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Eating Behaviors in Overweight Children of Binge Eating Mothers

Ringham, Rebecca (2006) Eating Behaviors in Overweight Children of Binge Eating Mothers. Doctoral Dissertation, University of Pittsburgh. (Unpublished)

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Obesity has significant medical and psychosocial morbidity and is increasingly prevalent among children. Available evidence suggests that children report binge eating and maladaptive eating behaviors and attitudes, which may contribute to overweight. Further, maternal eating attitudes and behaviors may influence children's eating and weight, yet little is known about the relationship among these variables. Thus, the current study investigated aberrant eating and its cognitive correlates in overweight children of mothers with binge eating problems. Sixty-eight mothers and their biological children were interviewed using the Eating Disorder Examination, adult (EDE) and child (ChEDE) versions, to assess binge eating and associated attitudes and behaviors. Participants also completed the Children's Depression Inventory, EAS Temperament Survey, and a demographic questionnaire. Height and weight was measured in mothers and children to determine BMI (kg/m2). Mothers were on average, overweight (BMI = 32.71 + 7.83 kg/m2), 38 years old, and predominantly Caucasian (63%). Children were 9.5 years old (+ 1.4) and 63% were female. The children's BMI ranged from 19.28 to 35.58 kg/m2 (M + SD; 26.66 + 3.65). Results indicated that 38% of overweight children reported recent loss of control over their eating, a feature related to binge eating in adults. Moreover, similar to findings in adults with BED, children with loss of control also endorsed more eating disorder cognitions and depression compared to children without loss of control (ps < .01). However, the percentage of children reporting loss of control over their eating did not differ in children of mothers with and without binge eating (50.0% versus 35.9%; Х2 (1, N = 53) = .85, p = .355. Secondary analyses utilizing continuous measures of mother and child aberrant eating supported a relationship between maternal and child aberrant eating, as well as relationships among child BMI, child depression, and child aberrant eating. In contrast, child temperament was not related to child aberrant eating in this sample of overweight children. Data from this study will contribute to future work examining factors related to the treatment and prevention of childhood overweight.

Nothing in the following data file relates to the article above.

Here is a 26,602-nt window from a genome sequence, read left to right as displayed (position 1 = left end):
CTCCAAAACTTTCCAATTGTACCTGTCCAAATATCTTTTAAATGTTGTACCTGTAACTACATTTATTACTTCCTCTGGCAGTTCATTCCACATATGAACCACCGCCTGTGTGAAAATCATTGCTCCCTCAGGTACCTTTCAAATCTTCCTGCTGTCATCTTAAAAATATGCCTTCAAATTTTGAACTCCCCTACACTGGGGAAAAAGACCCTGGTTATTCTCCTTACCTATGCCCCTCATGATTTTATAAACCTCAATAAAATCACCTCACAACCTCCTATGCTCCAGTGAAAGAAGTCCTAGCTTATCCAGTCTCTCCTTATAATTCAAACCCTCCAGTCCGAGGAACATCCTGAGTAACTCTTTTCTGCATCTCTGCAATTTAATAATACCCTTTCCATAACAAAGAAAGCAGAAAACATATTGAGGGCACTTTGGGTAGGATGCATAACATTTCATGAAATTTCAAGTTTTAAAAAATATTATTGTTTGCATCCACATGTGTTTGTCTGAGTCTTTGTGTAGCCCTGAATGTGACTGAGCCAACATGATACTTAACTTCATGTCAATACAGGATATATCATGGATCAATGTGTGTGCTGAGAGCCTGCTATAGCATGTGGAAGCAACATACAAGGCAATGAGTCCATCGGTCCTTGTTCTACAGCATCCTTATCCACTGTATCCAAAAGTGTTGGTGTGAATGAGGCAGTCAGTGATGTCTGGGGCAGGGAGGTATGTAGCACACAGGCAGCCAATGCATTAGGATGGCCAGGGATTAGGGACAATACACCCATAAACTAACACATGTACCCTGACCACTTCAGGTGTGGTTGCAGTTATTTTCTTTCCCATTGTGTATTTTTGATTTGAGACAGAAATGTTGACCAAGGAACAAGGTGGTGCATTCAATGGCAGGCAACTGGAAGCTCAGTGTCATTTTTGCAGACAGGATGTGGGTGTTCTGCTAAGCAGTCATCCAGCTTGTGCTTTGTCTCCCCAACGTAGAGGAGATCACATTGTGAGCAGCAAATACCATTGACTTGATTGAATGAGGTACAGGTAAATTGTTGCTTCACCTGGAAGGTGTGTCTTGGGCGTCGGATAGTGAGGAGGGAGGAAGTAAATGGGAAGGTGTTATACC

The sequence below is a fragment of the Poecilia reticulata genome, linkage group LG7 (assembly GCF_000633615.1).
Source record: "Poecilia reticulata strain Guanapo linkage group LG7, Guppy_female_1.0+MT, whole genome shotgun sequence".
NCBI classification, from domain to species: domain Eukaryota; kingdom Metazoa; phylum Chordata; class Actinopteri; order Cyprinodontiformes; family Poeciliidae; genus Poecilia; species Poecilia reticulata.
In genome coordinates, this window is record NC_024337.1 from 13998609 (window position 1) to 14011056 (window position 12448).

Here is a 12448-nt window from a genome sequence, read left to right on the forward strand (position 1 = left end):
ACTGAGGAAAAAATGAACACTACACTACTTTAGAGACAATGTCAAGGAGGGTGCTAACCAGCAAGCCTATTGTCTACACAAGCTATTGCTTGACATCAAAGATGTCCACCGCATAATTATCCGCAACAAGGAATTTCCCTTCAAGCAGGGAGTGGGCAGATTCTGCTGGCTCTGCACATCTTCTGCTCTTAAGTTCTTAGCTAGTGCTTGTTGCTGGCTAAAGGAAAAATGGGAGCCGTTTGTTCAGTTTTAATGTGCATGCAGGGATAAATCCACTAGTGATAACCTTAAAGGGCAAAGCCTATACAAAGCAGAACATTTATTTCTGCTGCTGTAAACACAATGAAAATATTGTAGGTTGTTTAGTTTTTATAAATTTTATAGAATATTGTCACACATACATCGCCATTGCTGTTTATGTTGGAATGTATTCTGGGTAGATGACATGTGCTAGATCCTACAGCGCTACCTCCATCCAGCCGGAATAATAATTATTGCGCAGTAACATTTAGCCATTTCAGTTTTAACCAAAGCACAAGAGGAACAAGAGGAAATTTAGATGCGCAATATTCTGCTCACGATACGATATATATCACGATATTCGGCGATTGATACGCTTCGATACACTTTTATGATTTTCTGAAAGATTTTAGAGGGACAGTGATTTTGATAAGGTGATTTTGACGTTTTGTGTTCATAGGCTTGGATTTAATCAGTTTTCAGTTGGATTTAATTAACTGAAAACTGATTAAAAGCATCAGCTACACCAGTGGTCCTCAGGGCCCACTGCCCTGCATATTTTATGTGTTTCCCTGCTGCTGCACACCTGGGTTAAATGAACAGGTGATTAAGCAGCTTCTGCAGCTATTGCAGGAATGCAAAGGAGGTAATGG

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Item Type: University of Pittsburgh ETD
Status: Unpublished
CreatorsEmailPitt UsernameORCID
ETD Committee:
TitleMemberEmail AddressPitt UsernameORCID
Committee ChairMarcus, Marsha D
Committee MemberMarsland, Anna
Committee MemberGreeno, Catherine
Committee MemberKalarchian, Melissa
Committee MemberManuck, Stephen
Date: 29 September 2006
Date Type: Completion
Defense Date: 27 July 2006
Approval Date: 29 September 2006
Submission Date: 13 August 2006
Access Restriction: No restriction; Release the ETD for access worldwide immediately.
Institution: University of Pittsburgh
Schools and Programs: Dietrich School of Arts and Sciences > Psychology
Degree: PhD - Doctor of Philosophy
Thesis Type: Doctoral Dissertation
Refereed: Yes
Uncontrolled Keywords: familial; mood; pediatric; weight
Other ID:, etd-08132006-144655
Date Deposited: 10 Nov 2011 19:59
Last Modified: 15 Nov 2016 13:49


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